University of California scientists have found that use of totally impermeable film in strawberry fields can improve the effectiveness of a widely-used methyl bromide alternative known as 1,3-D (1,3, dichloropropene). Use of the film reduces the amount of 1,3-D needed to maintain yields, while lowering field emissions overall.
Producing 85% of the nation’s strawberries, California growers urgently need alternatives to methyl bromide fumigation if they are to maintain yields. Methyl bromide has been phased out for all but critical uses because it depletes ozone in the upper atmosphere.
The strawberry industry is highly dependent on soil fumigation to control pests and maintain high yields. The methyl bromide alternative, 1,3-D, can be used only in certain quantities, due to air quality concerns.
In a recent trial, totally impermeable film (TIF) was laid out over Salinas fields to prevent the fumigant from leaking. The new film was compared with the standard film used by growers. Fumigant concentrations under TIF were 46% to 54% higher than under standard film, and the higher concentrations were correlated with higher strawberry yields and better weed control. Scientists report these findings in detail in the October–December 2011 electronic edition of the University of California’s California Agriculture.
Impermeable films have three benefits, according to lead author Steven Fennimore, UC Cooperative Extension specialist and weed scientist in the UC Davis Department of Plant Sciences. The films trap the fumigant in the soil for a longer time and thereby increase its effectiveness; they reduce fumigant emissions, which after reacting with nitrogen oxides can convert to ground-level ozone; and they reduce the amount of fumigant needed for effective pest control.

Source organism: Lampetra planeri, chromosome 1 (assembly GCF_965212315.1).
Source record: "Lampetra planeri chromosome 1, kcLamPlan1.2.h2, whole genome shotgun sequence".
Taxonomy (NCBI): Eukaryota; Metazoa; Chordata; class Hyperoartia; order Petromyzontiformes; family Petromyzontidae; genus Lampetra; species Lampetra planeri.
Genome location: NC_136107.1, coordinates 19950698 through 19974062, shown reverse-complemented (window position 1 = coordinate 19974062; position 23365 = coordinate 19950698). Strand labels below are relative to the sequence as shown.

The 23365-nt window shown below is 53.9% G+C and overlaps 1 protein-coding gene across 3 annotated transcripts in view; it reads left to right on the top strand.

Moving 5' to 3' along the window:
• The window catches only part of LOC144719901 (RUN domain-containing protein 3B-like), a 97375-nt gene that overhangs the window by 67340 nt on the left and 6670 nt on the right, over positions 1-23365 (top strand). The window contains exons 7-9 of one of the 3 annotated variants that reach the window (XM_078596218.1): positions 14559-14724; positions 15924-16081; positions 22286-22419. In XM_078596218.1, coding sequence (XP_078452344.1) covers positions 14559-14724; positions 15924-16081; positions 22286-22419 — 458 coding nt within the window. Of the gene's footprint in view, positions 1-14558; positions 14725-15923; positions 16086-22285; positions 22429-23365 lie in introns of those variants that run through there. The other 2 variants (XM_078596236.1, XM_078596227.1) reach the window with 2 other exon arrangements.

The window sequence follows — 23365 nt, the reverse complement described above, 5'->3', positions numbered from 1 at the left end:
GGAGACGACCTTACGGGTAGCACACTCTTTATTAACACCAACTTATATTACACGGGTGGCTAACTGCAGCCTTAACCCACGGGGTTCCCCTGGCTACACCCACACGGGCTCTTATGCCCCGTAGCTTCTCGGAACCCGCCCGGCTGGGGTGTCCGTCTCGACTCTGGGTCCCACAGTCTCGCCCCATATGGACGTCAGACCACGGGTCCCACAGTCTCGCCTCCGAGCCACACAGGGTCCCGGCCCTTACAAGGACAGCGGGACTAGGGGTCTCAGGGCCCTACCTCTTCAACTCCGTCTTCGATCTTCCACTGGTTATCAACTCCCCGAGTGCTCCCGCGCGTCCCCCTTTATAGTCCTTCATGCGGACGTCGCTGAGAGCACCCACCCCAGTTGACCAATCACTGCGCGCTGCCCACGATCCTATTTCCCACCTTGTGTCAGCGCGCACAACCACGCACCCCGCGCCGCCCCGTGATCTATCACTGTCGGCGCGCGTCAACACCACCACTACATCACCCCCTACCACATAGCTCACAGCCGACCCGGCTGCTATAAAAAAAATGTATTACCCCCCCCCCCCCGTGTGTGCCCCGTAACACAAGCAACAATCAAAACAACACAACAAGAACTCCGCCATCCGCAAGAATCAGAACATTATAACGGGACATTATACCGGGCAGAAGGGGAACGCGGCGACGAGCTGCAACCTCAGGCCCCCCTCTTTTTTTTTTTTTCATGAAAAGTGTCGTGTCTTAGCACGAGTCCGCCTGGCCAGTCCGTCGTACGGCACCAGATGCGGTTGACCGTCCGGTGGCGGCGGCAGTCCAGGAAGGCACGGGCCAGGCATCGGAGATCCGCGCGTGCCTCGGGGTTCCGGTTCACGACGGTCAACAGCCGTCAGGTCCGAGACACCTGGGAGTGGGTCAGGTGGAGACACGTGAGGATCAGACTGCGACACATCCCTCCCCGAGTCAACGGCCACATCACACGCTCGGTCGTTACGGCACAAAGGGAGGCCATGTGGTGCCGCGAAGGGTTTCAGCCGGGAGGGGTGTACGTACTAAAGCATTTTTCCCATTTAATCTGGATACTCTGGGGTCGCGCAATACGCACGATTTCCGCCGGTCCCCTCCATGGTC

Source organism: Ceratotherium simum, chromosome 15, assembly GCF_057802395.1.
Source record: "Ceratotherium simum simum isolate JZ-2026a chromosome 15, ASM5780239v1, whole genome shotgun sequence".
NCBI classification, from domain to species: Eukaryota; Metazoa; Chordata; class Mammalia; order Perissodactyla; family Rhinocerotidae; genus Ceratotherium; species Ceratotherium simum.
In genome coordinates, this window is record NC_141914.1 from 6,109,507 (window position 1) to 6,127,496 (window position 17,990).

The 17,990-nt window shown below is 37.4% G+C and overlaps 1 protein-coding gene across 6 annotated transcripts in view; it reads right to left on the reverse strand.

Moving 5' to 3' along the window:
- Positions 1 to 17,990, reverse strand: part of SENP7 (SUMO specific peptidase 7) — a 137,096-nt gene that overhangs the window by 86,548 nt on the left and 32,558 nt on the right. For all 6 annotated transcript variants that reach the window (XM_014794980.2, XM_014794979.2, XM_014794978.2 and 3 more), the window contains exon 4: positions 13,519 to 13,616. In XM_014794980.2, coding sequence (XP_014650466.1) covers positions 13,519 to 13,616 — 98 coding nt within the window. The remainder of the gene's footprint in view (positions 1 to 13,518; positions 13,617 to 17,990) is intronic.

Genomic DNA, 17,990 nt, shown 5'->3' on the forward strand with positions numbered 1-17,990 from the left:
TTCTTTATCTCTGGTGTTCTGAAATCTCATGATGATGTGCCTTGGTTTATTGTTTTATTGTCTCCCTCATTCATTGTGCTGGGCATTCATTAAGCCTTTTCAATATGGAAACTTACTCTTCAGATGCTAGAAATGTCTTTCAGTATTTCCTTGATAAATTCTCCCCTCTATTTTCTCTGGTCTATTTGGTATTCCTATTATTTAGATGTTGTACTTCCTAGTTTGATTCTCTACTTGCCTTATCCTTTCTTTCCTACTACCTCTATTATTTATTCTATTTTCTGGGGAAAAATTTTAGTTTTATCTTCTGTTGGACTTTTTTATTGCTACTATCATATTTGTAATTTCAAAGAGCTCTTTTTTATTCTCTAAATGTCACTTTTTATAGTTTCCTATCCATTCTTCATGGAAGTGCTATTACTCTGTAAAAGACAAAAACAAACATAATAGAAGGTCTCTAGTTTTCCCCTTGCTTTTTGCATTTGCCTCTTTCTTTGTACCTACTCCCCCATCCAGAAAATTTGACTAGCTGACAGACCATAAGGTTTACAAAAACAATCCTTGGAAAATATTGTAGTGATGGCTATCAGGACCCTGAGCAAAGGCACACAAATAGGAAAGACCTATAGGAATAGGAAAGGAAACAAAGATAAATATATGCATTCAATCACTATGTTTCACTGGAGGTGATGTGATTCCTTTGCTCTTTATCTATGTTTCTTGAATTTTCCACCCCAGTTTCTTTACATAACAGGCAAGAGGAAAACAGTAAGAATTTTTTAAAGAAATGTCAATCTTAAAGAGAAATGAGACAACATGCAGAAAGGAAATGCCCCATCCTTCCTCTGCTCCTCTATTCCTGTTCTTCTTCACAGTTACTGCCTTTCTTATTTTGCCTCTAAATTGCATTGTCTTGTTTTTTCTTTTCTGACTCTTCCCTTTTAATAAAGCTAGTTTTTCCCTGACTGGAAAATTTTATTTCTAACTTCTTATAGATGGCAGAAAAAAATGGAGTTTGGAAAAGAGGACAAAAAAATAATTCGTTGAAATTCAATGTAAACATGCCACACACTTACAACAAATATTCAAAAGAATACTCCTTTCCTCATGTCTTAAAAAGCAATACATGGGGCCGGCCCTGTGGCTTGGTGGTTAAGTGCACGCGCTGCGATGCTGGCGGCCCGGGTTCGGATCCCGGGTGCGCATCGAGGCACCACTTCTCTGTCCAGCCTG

Emissions are a huge concern. Methyl bromide, a widely used fumigant in combination with chloropicrin, has been phased out since 2005 because it is an ozone-depleting substance targeted by the Montreal Protocol (a global treaty to control ozone depletion) and the U.S. Clean Air Act. However, it is still being used in some California strawberry fields under a critical-use exemption. Restrictions on the use of 1,3-D to 90,250 pounds per 36-square-mile township (called the township cap) leave few other options for growers in key strawberry production areas near densely populated areas.
Comparing TIF with standard film, and methyl bromide plus chloropicrin with varying amounts of 1,3-D plus chloropicrin, the scientists rated the effectiveness of TIF. The results, states Fennimore, suggest that to achieve fruit yield and weed control similar to methyl bromide and chloropicrin, 33% less 1,3-D plus chloropicrin is needed under TIF than standard films.
TIF may ease some of the burdens of fumigant regulations on end-users, as well as ease concerns of the general public about exposure to fumigants, he concludes.
Source: California Agriculture.